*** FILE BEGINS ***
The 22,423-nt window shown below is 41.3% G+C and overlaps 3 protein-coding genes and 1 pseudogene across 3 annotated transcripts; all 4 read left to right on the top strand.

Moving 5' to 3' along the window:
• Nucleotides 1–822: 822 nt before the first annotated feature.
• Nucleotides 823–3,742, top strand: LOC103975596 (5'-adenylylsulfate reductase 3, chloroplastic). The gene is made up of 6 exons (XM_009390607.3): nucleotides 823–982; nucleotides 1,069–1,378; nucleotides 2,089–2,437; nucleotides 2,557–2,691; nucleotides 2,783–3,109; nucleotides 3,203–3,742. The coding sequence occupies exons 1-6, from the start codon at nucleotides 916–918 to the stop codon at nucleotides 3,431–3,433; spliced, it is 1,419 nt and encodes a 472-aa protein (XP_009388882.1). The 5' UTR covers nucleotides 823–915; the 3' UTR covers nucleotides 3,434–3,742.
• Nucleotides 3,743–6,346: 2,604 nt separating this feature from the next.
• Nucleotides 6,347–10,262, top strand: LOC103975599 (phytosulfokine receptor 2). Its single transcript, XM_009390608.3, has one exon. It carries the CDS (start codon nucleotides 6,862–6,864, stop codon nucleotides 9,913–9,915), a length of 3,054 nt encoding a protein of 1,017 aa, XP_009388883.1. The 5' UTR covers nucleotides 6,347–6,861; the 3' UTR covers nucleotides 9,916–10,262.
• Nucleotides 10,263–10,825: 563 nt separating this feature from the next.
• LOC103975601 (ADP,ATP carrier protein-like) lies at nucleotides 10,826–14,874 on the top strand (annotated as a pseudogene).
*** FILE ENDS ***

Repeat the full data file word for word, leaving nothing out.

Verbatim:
The 22,423-nt window shown below is 41.3% G+C and overlaps 3 protein-coding genes and 1 pseudogene across 3 annotated transcripts; all 4 read left to right on the top strand.

Moving 5' to 3' along the window:
• Nucleotides 1–822: 822 nt before the first annotated feature.
• Nucleotides 823–3,742, top strand: LOC103975596 (5'-adenylylsulfate reductase 3, chloroplastic). The gene is made up of 6 exons (XM_009390607.3): nucleotides 823–982; nucleotides 1,069–1,378; nucleotides 2,089–2,437; nucleotides 2,557–2,691; nucleotides 2,783–3,109; nucleotides 3,203–3,742. The coding sequence occupies exons 1-6, from the start codon at nucleotides 916–918 to the stop codon at nucleotides 3,431–3,433; spliced, it is 1,419 nt and encodes a 472-aa protein (XP_009388882.1). The 5' UTR covers nucleotides 823–915; the 3' UTR covers nucleotides 3,434–3,742.
• Nucleotides 3,743–6,346: 2,604 nt separating this feature from the next.
• Nucleotides 6,347–10,262, top strand: LOC103975599 (phytosulfokine receptor 2). Its single transcript, XM_009390608.3, has one exon. It carries the CDS (start codon nucleotides 6,862–6,864, stop codon nucleotides 9,913–9,915), a length of 3,054 nt encoding a protein of 1,017 aa, XP_009388883.1. The 5' UTR covers nucleotides 6,347–6,861; the 3' UTR covers nucleotides 9,916–10,262.
• Nucleotides 10,263–10,825: 563 nt separating this feature from the next.
• LOC103975601 (ADP,ATP carrier protein-like) lies at nucleotides 10,826–14,874 on the top strand (annotated as a pseudogene).